14 July 2009

Monbiot Discovers Math, Puts it to Good Use

George Monbiot has discovered something important. The simple math of proposed emissions reductions policies does not work. He writes in the Guardian on Tuesday:

Last week the G8 summit adopted the UK's two key targets : it proposed that developed countries should reduce their greenhouse gases by 80% by 2050 to prevent more than two degrees of global warming. This meant that it also adopted the UK's key contradiction, as there is no connection between these two aims. An 80% cut is very unlikely to prevent two degrees of warming; in fact it's not even the right measure, as I'll explain later on. But let's work out what happens if the other rich nations adopt both the UK's targets and its draft approach to carbon offsets.

Please bear with me on this: the point is an important one. There are some figures involved, but I'll use only the most basic arithmetic, which anyone with a calculator can reproduce.

The G8 didn't explain what it meant by "developed countries", but I'll assume it was referring to the nations listed in Annex 1 of the Kyoto protocol: those that have promised to limit their greenhouse gases by 2012. (If it meant the OECD nations, the results are very similar.) To keep this simple and consistent, I'll consider just the carbon emissions from burning fossil fuels, as listed by US Energy Information Administration. It doesn't publish figures for Monaco and Lichtenstein, but we can forgive that. The 38 remaining Annex 1 countries produce 15bn tonnes of CO2, or 51% of global emissions. Were they to do as the UK proposes, cutting this total by 80% and offsetting half of it, they would have to buy reductions equal to 20% of the world's total carbon production. This means that other countries would need to cut 42% of their emissions just to absorb our carbon offsets.

But the G8 has also adopted another of the UK's targets: a global cut of 50% by 2050. Fifty per cent of world production is 14.6bn tonnes. If the Annex 1 countries reduce their emissions by 80% (including offsets), they will trim global output by 12bn tonnes. The other countries must therefore find further cuts of 2.6bn tonnes. Added to the offsets they've sold, this means that their total obligation is 8.6bn tonnes, or 60% of their current emissions.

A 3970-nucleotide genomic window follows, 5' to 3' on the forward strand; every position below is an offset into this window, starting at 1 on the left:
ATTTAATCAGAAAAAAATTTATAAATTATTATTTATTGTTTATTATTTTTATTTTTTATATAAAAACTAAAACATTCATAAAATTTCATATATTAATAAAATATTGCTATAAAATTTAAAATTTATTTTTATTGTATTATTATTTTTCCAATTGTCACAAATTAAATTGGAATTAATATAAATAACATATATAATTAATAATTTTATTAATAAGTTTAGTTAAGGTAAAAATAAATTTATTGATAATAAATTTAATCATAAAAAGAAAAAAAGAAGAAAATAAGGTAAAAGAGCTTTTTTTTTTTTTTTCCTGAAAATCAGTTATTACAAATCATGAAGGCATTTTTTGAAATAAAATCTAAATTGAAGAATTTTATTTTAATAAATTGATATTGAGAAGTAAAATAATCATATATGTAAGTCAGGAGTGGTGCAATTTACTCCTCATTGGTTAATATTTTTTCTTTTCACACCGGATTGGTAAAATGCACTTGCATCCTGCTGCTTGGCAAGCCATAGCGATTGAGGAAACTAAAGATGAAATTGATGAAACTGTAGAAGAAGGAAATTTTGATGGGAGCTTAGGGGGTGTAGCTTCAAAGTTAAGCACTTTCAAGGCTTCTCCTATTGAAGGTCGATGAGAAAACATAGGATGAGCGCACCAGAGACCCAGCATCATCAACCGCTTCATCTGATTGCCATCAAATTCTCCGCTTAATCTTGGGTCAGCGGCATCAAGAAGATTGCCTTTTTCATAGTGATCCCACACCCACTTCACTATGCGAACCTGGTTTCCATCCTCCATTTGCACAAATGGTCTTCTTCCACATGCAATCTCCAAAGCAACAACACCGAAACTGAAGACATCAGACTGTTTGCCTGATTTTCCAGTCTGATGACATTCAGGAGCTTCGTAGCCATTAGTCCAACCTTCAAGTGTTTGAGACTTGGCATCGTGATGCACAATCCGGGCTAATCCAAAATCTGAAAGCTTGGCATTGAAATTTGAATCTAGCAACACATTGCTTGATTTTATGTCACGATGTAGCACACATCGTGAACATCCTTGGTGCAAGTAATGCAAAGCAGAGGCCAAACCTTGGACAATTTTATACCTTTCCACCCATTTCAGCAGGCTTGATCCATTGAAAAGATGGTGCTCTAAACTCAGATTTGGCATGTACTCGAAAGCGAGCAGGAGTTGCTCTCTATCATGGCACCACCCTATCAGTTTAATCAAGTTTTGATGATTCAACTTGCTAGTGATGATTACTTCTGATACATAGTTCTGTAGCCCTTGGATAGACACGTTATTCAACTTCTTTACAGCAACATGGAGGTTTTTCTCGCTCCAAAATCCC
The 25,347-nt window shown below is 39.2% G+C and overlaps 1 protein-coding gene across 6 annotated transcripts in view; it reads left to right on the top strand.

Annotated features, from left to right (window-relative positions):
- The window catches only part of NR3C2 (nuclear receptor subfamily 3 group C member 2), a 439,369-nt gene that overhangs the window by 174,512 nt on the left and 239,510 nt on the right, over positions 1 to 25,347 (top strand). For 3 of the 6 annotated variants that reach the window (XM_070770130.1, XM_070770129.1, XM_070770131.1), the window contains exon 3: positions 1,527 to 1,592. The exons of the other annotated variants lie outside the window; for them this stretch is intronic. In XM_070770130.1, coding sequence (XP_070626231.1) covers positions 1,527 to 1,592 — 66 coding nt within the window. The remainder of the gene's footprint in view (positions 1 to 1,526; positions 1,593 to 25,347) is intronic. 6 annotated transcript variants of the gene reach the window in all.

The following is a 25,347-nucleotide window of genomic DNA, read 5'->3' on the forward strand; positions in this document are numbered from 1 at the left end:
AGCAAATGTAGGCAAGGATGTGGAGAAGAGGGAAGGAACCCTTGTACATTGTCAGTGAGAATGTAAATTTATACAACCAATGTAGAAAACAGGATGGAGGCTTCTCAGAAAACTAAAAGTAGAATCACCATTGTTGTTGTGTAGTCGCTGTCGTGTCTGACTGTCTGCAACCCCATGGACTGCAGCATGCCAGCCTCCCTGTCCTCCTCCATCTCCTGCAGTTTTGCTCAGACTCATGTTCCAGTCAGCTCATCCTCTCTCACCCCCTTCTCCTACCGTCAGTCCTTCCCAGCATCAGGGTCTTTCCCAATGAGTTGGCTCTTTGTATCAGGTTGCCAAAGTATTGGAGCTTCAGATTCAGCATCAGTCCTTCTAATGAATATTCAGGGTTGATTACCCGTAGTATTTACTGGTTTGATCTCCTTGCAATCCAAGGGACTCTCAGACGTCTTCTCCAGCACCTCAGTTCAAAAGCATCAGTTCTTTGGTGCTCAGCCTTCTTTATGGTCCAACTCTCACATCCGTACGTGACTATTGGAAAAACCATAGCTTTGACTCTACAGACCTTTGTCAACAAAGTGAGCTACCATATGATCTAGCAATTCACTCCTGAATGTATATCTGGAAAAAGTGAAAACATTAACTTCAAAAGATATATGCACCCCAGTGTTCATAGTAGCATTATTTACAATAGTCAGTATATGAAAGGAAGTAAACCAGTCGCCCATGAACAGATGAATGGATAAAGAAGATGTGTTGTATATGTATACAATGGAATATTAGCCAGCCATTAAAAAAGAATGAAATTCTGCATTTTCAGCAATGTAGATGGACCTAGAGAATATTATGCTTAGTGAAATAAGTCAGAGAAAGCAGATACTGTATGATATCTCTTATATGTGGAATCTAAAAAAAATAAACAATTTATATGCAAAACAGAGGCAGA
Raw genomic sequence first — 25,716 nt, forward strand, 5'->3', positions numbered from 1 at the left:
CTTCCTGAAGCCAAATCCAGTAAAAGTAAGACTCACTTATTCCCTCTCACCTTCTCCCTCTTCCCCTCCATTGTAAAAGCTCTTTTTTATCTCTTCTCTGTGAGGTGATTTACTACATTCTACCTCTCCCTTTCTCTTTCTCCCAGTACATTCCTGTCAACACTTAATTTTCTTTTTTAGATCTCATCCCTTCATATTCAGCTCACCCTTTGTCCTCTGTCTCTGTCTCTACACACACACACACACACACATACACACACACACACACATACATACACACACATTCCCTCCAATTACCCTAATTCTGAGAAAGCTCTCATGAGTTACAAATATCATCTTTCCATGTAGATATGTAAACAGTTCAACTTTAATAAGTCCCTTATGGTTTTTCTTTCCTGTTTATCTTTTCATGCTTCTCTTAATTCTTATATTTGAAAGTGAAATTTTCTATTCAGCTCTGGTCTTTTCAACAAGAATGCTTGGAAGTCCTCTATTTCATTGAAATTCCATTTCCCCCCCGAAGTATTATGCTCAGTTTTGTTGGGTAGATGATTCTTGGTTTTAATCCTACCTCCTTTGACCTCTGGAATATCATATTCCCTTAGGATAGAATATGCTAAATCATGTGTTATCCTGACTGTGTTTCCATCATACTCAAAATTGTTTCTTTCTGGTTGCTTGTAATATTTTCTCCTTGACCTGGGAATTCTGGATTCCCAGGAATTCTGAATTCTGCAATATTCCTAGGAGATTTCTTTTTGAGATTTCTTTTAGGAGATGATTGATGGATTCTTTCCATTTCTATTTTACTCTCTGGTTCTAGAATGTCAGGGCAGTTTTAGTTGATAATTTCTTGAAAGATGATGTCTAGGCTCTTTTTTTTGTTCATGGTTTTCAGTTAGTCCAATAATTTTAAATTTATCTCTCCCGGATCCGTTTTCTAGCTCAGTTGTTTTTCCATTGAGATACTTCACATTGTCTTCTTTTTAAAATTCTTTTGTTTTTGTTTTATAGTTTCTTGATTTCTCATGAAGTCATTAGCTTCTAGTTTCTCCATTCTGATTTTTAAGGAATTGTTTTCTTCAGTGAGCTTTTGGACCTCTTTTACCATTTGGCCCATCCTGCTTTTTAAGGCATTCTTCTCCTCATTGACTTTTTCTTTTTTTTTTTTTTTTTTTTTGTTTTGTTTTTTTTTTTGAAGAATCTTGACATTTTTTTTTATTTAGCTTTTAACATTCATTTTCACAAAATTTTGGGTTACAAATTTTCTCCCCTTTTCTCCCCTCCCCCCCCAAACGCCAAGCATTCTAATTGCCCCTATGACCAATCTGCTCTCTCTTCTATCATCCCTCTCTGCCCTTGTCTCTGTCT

So here's the outcome. The rich nations, if they follow the UK's presumed lead, will cut their carbon pollution by 40%. The poorer nations will cut their carbon pollution by 60%.

Are poor countries actually going to cut their emissions? No. You can do the math from there.


  1. "Are poor countries actually going to cut their emissions? No."

    I agree that's true for the next few decades. I think in 2030-2050, China and India could be removing coal-fired power plants from service at a rate that would result in their emissions declining from their peak emissions. But I agree that they're unlikely to even get down to 2009 emissions by 2050, let alone a 40% or 60% reduction from 2009 emissions.

  2. The G8 language is very loose when it comes to defining the emissions goals. It seems, to me at least, that they are using 1990 levels as a baseline against which to measure the cuts. But I am not sure of this. Monbiot obviously thinks differently. Anyone have a clearer read on this?

    It makes a big difference in terms of the total emissions reductions (and in trying to keep the temperature rise less that 2C).



  3. The G8 declaration doesn't mention offsets, so it's not clear that Monbiot's math is relevant. A 6 gigaton/yr offset market seems a bit delusional. But if you don't count offsets toward targets, the numbers might add up, and developing countries could be happy to meet their 8.6 Gt target, since they'd only have to pay for 30% of it.

    In any case, if you think poor countries aren't going to cut at all, you hardly need to do the math - you're probably looking at a 700ppm+ future.

    The G8 declaration explicitly references 1990 for the 80% developed cut, but the 50% global baseline is ambiguous.

  4. Knappenberger,

    Don't have a ref, but the parties agreed to leave that unspecified (probably at the behest of Canada, among others).

  5. Here is an interesting article on Chinese GHG emissions here: http://www.chinadaily.com.cn/bizchina/2009-07/06/content_8380655.htm

    They expect their emissions to peak about 2035 at 8.8 billion tons of CO2, but not to decline much from that by 2050. They actually expect to greatly decrease the amount of CO2 produced unit of GDP, but they expect their GDP to be much larger.

    I'm hoping that their nuclear power program comes along fast enough that they can stop building coal plants earlier than their current plan and convert existing coal plants to nuclear power.

  6. FWIW, here is my take of who has to do what to make the G8 plan successful:

    The G-8 Countries Climate Agreement: A Lot for A Little.

    My numbers are a bit different than Monbiot's because my assumptions are a bit different than his.